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HRT No Savior for Women With Heart Problems

Particularly true for older women on hormone therapy, study finds

TUESDAY, July 2, 2002 (HealthDayNews) -- Estrogen replacement therapy doesn't prevent recurrent heart attacks and cardiovascular deaths in women with a history of heart disease.

That's the result of a new study that adds the much-needed perspective of time to an earlier report that reached the same conclusion.

"At least for older women with heart disease, we don't see any benefit for the use of estrogen plus progestin," says Dr. Stephen Hulley, an epidemiologist at the University of California, San Francisco, and a co-author of two papers on the new research. "Things might be different for women who are healthy, and who take [hormone therapy] during menopause."

When results from the widely awaited HERS study arrived in 1998, doctors were surprised to learn the combination of estrogen and a progestin did not prevent more heart attacks, strokes and other cardiac problems in older women with a history of such trouble. In fact, the study showed that for these women, the risk of heart complications increased during the first year or so of hormone replacement therapy (HRT) before dropping off in subsequent years.

At the time, experts advised post-menopausal women with heart trouble not to start HRT if they wanted to prevent additional problems, and suggested other treatments instead. However, since the roughly four-year-long HERS study also hinted that HRT might protect the heart in the long run, they told women already taking the hormones to prevent cardiac illness to be patient and await further study results.

The new study, called HERS II, found HRT offered no long-term heart protection, compared to placebo treatments, in more than 2,300 women from the original trial who agreed to stay in the project for nearly three more years.

What's more, they had a 50 percent higher risk of needing gall bladder surgery and were twice as likely to develop potentially dangerous blood clots in their legs and lungs than those not on hormones. The risk of clotting fell as the study progressed, but the odds of requiring gall bladder surgery rose, says the study, which appears in tomorrow's Journal of the American Medical Association.

Dr. Lori Mosca, author of the American Heart Association's 2001 guidelines reflecting the first HERS study, says the latest findings support the recommendation that women with heart disease not use HRT to prevent additional cardiac problems.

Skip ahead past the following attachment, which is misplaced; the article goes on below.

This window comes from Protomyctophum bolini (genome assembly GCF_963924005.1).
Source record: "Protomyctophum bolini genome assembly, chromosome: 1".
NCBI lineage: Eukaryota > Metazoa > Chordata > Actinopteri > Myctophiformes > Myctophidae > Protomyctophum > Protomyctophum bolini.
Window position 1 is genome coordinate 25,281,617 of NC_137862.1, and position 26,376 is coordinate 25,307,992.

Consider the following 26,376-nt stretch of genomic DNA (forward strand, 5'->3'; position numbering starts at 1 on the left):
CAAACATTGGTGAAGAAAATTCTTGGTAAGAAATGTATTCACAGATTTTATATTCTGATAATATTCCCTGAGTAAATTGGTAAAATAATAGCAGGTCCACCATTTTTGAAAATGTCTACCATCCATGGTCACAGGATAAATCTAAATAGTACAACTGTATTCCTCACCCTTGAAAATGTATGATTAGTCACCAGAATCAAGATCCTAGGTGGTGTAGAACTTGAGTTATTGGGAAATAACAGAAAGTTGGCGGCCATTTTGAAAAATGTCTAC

However, she acknowledges that for those with heart disease already on the drugs, what to do now might be confusing. "The answer lies with what they're taking [HRT] for," says Mosca, director of preventative cardiology at New York-Presbyterian Hospital in New York City.

"For women who have heart disease that are on HRT for established benefits such as menopausal symptoms or preventing thinning of the bones, there is no reason to discontinue it," she says. "However, if a woman with heart disease is on HRT for the purpose of preventing further heart disease, then she should consider other therapies that are known to prevent recurrent" heart attacks and strokes. These include statin drugs to lower cholesterol, aspirin, blood pressure medications, beta blockers and ACE inhibitors.

Experts say this time, they weren't caught off guard by the findings.

"We need to stop thinking of hormone replacement therapy as one-stop shopping for women's health," says Dr. Nieca Goldberg, a cardiologist at Lenox Hill Hospital in New York City and author of Women Are Not Small Men.

"It's beneficial in menopausal symptoms and osteoporosis prevention, but the data supporting it for reducing [heart disease] are still not here," Goldberg says.

The ongoing Women's Health Initiative is looking at whether HRT can prevent heart attacks and other cardiovascular trouble in 27,000 women, fewer than 10 percent of whom had a history of such problems when the study began. Neither the initial HERS study nor its follow-up addresses that question, Goldberg says.

HRT does lead to somewhat lower "bad" cholesterol and higher "good" cholesterol levels. Some researchers had expected these changes to result in less heart and vessel disease.

However, Dr. Jacques Rossouw, of the National Institutes of Health, says "it's starting to look very much like these apparently beneficial effects on blood [fats] are irrelevant."

Rossouw, who is directing the Women's Health Initiative for the National Heart, Lung, and Blood Institute, says women should still consider HRT to control symptoms of menopause like hot flashes, insomnia and vaginal dryness.

For now, the message to those with cardiovascular disease should be: "Don't start to prevent it and don't continue" if you're on it, he says.

The study was supported by Wyeth-Ayerst, maker of Premarin, the leading formulation of estrogen and the nation's most widely prescribed drug.

What To Do

To learn more about hormone replacement therapy (HRT) and what it's useful for, try the National Institute on Aging, or the National Women's Health Information Center.

For more on the Women's Health Initiative, visit the National Heart, Lung, and Blood Institute.

SOURCES: Lori Mosca, M.D., MPH, Ph.D., director, preventative cardiology, New York-Presbyterian Hospital, New York City; Nieca Goldberg, M.D., chief, Cardiac Rehabilitation and Prevention Center, Lenox Hill Hospital, and assistant clinical professor, medicine, New York University School of Medicine, New York City; Jacques Rossouw, M.D., acting director, Women's Health Initiative, National Heart, Lung, and Blood Institute, Bethesda, Md.; Stephen Hulley, M.D., M.P.H., professor and chair, department of epidemiology and biostatistics, University of California, San Francisco; July 3, 2002, Journal of the American Medical Association
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